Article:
We finally manage to get her to the door and there is one heart stopping moment where she stops and does one final sweep of the room and I am terrified she’s spotted the vicar who’s sat at the other end. Molly has what I can only describe as “serious beef” with him and I don’t think I’m strong enough to try and stall any thinly veiled insults about his weight at this point. Previous meetings between the two of them have included such classics as “do you think he’s might be pregnant? It looks like twins” and “if I popped him with a pin I bet he’d go off like a balloon”. Apparently he’s promised to go round and see her and still hasn’t made an appearance (I wonder why) and the vendetta is brewing. Thankfully though, her eyes gloss over him and I whisk her out of the door and into the car before she can do anything. We make it back to the house just in time for a heavy hail storm and it’s like a scene from Noah’s Ark trying to get her back into the house with all of her bags whilst trying to keep Benji from killing either of them in his excitement. Eventually though, we drop her off into her arm chair, help her go through all her purchases and make our escape before it gets too dark.

Overall, we’ve definitely had worse, but I am immensely grateful that we don’t have to do it again until next year.

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May your May be as Marvellous as Mine

Isn’t May just the greatest? The sun is (occasionally) shining, the bank holidays are rife and my birthday is soon!!! Not that I’ve been given everyone daily updates on just how close it is (10 days)…Considering I’m 26, I think I may possibly be far too excited about birthdays. I was reading some blog inspiration posts and one of them suggested I do a wish list for my birthday. I’m not sure if I’m quite up for that this time around, but I promise I won’t let you forget it’s coming!

May Tulips

 “March winds and April showers bring forth May Flowers”

 In other news though, Hans von Manschaft has finally made it back from the doctors to drive once again after having his tubes cleaned and his looms replaced and who knows what else. There was a slight fear he may not recover, and I told TMM in no uncertain terms that if this is the case, he is not allowed to pick the next car. We will be buying either a tank, a smart car or a motorbike with a side car and he will be forbidden to put his cursed fingers over any of it. However, after much lamenting and poor Martin the Mechanic spending most of his evenings and free time on it, Hans was returned to us and we can now glide down the motorway at the recommended speed and not have to worry about any slight inclines hindering our progression.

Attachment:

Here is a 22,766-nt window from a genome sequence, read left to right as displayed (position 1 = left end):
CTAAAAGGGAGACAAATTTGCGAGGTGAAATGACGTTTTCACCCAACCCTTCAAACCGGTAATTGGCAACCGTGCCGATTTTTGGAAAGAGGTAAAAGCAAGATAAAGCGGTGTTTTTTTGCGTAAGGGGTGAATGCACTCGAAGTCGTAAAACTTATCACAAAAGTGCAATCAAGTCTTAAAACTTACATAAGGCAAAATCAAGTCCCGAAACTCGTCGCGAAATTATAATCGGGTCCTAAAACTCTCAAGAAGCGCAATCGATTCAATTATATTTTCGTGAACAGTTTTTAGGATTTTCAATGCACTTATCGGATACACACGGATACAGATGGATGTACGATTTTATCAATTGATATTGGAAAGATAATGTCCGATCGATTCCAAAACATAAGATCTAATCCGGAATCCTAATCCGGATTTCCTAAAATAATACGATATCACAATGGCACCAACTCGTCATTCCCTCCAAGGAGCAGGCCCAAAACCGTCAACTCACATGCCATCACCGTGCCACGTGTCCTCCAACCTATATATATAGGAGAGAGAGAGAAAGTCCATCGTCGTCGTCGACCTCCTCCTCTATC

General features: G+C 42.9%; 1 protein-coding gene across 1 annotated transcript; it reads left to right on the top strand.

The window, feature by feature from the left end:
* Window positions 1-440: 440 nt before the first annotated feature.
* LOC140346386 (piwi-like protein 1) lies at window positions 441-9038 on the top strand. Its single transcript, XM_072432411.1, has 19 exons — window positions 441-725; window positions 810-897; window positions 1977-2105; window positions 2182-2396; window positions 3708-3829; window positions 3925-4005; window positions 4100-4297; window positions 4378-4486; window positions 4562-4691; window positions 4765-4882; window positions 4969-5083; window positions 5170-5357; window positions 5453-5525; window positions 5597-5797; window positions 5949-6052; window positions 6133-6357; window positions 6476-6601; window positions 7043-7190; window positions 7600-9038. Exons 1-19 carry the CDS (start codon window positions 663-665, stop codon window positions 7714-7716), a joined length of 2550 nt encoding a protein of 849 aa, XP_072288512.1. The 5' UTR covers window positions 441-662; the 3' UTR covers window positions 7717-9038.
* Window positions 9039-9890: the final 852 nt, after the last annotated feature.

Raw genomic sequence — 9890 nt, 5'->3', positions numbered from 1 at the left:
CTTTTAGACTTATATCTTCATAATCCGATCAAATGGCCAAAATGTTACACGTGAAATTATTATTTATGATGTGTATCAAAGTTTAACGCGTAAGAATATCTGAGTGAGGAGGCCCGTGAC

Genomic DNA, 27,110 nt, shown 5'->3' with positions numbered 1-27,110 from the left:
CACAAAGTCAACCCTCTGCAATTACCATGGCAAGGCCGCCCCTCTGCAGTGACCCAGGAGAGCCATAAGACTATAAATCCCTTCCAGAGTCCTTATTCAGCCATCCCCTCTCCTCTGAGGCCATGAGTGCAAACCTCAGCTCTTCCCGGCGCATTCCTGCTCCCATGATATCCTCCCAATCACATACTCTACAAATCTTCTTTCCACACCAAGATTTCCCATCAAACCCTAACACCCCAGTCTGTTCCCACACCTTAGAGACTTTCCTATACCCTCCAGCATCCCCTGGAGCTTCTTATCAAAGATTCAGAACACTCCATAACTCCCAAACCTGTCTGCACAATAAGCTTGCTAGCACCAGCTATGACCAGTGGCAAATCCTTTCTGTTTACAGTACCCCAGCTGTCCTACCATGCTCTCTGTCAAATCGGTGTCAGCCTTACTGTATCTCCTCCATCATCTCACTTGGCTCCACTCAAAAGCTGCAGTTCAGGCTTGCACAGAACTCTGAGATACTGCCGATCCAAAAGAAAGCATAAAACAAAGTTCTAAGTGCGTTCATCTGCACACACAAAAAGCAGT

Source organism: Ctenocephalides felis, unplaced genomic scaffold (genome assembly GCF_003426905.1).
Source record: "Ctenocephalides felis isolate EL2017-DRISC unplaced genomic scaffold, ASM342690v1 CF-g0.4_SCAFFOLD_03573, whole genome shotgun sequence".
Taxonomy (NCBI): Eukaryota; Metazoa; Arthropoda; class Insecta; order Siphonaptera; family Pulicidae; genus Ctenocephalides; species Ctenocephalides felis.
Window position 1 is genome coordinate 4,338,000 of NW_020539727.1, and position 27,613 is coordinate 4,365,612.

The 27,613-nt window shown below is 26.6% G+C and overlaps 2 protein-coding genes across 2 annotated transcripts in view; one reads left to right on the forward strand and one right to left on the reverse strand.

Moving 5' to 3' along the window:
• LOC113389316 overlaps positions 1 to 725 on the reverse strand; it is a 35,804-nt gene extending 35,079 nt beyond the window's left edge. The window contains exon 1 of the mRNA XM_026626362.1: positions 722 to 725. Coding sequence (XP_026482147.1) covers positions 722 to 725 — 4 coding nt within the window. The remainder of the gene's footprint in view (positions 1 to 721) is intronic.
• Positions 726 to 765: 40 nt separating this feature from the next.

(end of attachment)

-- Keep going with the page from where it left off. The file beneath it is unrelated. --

Now that a new car is off the table (touch ALL OF THE WOOD), it appears my desperation to save has slightly taken a back seat. Last weekend I was convinced we were going to have to spend all our savings and we were going to be put even further behind our schedule of getting a house, a wedding and more pets (meaning we then went and bought a £30 Chinese because we were sad). However we were saved from having to dig deep into the gold hoard, which of course meant I then went and had a hair cut, new glasses and a new(ish) phone. Clearly I do not understand the concept of being frugal at all. However I do look fabulous so there is that.